The jury in the federal trial of two City Hall aides accused of extorting the founders of the Boston Calling music festival began deliberations Tuesday after a two-week trial that put a spotlight on the behind-the-scenes maneuvers of Mayor Martin J. Walsh’s administration.
Four men and eight women will decide whether Kenneth Brissette, the city’s director of tourism, and Timothy Sullivan, chief of intergovernmental affairs, illegally pressured Crash Line Productions into hiring nine members of a stagehands union to please Walsh, a former union leader with close ties to organized labor.
Defense lawyers argued Brissette and Sullivan were simply trying to avoid an embarrassing union picket at the September 2014 festival, and US District Court Judge Leo T. Sorokin gave the jury instructions that legal specialists said sets a high bar for a guilty verdict.
Sorokin told jurors Tuesday they must conclude that Brissette and Sullivan used the company’s fear of economic harm to obtain the union jobs, that it was wrong to do so, that they “knowingly and willfully obtained” the benefits of the jobs, and that their actions affected the company’s ability to sell tickets or satisfy its investors.
“Seeking to obtain real work for qualified people is not a wrongful purpose, even if the work was unwanted or unneeded by the employer,” Sorokin said. “It is not a wrongful purpose . . . for a public official to assist or favor his constituents or political supporters, or to act in the hopes of securing future political support.”
Ben Goldberger, a former Suffolk County prosecutor and attorney who has followed the case, said Sorokin’s instructions could prove pivotal.
“To say that government officials can favor their constituents or political supporters really undermines a key theme of the government’s case,” Goldberger said. “The government may persuade the jury that their view of the case is correct that Brissette and Sullivan were just trying to get jobs for the unions and didn’t care about the event and still end up with a not guilty verdict because of the law as Judge Sorokin instructed.”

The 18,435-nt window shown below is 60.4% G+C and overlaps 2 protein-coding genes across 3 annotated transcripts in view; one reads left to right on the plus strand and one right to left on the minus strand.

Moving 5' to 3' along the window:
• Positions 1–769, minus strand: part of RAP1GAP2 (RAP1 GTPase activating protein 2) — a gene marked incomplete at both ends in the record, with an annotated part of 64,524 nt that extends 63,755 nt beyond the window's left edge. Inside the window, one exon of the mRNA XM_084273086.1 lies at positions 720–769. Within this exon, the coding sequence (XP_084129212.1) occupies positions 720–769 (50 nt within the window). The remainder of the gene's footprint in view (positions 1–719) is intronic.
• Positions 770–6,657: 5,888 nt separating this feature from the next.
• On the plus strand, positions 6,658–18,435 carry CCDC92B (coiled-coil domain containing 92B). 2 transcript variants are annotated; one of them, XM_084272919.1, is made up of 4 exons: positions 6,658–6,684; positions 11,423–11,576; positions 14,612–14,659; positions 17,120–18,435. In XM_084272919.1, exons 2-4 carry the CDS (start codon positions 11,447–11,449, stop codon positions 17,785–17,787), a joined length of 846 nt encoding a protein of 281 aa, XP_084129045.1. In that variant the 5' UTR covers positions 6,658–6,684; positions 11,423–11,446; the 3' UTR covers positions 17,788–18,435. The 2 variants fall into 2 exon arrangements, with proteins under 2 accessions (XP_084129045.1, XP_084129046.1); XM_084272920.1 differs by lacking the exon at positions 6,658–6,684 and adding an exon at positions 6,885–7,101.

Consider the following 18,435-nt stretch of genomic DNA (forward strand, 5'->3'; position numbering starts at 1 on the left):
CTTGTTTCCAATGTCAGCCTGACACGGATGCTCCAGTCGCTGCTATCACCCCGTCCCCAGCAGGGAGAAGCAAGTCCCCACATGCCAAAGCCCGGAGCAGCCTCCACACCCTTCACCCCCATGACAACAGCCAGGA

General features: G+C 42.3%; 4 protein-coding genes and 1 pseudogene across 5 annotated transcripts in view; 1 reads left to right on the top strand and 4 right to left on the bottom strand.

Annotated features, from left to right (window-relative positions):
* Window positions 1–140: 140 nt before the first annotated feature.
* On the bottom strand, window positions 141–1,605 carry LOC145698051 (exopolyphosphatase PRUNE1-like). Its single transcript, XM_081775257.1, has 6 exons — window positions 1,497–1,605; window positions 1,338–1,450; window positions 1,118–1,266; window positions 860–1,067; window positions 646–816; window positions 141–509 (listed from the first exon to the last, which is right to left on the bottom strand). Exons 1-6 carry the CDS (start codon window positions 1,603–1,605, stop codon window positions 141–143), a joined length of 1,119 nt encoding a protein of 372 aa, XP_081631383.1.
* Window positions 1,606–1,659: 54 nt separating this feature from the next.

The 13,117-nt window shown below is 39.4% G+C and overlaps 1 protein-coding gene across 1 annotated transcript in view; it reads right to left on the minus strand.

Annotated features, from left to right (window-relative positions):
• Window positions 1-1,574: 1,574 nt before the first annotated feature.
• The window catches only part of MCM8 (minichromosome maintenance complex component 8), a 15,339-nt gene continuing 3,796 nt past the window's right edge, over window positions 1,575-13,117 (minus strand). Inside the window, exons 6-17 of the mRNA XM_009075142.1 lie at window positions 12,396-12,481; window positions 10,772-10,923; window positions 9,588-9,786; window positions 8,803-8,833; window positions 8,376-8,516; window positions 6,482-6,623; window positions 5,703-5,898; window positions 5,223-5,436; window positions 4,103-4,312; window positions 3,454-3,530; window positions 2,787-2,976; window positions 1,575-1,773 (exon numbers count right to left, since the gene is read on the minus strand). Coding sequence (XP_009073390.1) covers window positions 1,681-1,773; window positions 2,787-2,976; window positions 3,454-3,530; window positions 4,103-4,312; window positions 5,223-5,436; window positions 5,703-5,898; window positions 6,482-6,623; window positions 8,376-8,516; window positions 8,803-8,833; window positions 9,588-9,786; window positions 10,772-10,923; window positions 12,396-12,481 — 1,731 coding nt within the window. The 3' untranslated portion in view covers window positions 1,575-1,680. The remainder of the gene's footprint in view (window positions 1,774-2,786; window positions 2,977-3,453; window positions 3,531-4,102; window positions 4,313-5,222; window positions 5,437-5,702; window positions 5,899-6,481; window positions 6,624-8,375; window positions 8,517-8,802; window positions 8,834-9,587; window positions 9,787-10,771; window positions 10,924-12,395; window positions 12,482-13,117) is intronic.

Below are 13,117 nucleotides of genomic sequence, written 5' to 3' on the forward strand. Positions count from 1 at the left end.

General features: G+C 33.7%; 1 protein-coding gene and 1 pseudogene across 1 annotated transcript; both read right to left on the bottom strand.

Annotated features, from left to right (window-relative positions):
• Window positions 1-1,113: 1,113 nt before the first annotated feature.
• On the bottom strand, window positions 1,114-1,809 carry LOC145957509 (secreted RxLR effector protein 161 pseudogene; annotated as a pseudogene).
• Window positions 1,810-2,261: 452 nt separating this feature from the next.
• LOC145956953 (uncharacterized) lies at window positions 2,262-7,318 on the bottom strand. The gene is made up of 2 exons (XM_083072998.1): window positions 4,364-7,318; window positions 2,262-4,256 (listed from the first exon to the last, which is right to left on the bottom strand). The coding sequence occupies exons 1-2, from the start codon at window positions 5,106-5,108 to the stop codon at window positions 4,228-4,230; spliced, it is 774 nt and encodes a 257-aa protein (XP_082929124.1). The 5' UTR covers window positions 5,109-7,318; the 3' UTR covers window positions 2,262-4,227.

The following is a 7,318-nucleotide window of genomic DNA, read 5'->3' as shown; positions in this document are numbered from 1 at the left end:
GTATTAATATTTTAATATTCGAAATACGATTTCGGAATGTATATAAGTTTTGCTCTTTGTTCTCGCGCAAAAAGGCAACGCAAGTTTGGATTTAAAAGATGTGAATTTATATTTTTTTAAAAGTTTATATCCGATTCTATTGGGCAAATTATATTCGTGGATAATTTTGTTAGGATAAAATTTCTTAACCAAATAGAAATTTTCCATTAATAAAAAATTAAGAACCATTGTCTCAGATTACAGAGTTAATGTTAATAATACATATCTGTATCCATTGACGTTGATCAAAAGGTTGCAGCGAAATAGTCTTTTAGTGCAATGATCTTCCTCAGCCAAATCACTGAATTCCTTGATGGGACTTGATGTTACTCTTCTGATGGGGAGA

During closing arguments, Assistant US Attorney Laura Kaplan said Brissette and Sullivan were motivated to break the law by their commitment to Walsh, who had been elected to his first term one year earlier.
The two men strong-armed Crash Line officials Brian Appel and Michael Snow “for no other reason to curry favor with a union that helped elect their pro-union boss,” she told jurors. “When someone is taken hostage, you may negotiate how much you want to pay in ransom but that doesn’t make it any less criminal that you took the hostage.”
Prosecutors have said Brissette and Sullivan exploited the promoters’ fear that the city might shut down the popular concert to force them into hiring union workers just days before the festival.
Defense lawyers have said Brissette and Sullivan wanted to keep the union from picketing the festival, a protest that would have been highlighted by a large inflatable rat. But Kaplan ridiculed the idea that the rat was a serious threat.
“Really, do you think the attendees would have noticed an inflatable rat?” she said. “They probably would have been taking selfies with the inflatable rat.”
Kaplan went so far as to say Brissette and Sullivan “made up” the threat of the rat to intimidate festival organizers.
Sullivan’s lawyer, William Cintolo, said the threat of the rat was very real and reminded jurors of e-mails that union officials traded that summer, saying members were so angry at Crash Line they wanted to bring the inflatable rat.
“They made it up?” Cintolo said, his voice near a yell. “Does [Kaplan] not read her own document?”
The closing arguments followed testimony by the defense’s key witness, former Boston police commissioner William B. Evans. He testified that he pushed for restrictions on alcohol sales at the 2014 festival on his own behalf, not as the result of any interaction with Brissette or Sullivan.